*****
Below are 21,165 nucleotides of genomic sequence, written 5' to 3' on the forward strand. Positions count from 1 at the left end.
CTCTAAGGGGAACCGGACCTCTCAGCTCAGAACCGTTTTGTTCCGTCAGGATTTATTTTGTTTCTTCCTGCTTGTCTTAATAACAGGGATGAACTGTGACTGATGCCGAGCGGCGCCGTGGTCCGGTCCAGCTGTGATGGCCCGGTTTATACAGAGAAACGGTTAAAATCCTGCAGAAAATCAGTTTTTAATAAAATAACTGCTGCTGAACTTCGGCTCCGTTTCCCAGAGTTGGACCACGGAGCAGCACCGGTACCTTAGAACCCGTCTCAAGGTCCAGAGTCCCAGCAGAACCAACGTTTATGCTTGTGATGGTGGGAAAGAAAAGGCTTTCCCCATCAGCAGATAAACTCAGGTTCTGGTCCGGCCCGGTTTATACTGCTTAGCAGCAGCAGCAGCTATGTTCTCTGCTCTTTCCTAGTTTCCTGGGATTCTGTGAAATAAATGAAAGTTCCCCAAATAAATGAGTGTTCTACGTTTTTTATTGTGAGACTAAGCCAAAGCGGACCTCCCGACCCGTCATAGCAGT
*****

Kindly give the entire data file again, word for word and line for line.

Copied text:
Below are 21,165 nucleotides of genomic sequence, written 5' to 3' on the forward strand. Positions count from 1 at the left end.
CTCTAAGGGGAACCGGACCTCTCAGCTCAGAACCGTTTTGTTCCGTCAGGATTTATTTTGTTTCTTCCTGCTTGTCTTAATAACAGGGATGAACTGTGACTGATGCCGAGCGGCGCCGTGGTCCGGTCCAGCTGTGATGGCCCGGTTTATACAGAGAAACGGTTAAAATCCTGCAGAAAATCAGTTTTTAATAAAATAACTGCTGCTGAACTTCGGCTCCGTTTCCCAGAGTTGGACCACGGAGCAGCACCGGTACCTTAGAACCCGTCTCAAGGTCCAGAGTCCCAGCAGAACCAACGTTTATGCTTGTGATGGTGGGAAAGAAAAGGCTTTCCCCATCAGCAGATAAACTCAGGTTCTGGTCCGGCCCGGTTTATACTGCTTAGCAGCAGCAGCAGCTATGTTCTCTGCTCTTTCCTAGTTTCCTGGGATTCTGTGAAATAAATGAAAGTTCCCCAAATAAATGAGTGTTCTACGTTTTTTATTGTGAGACTAAGCCAAAGCGGACCTCCCGACCCGTCATAGCAGT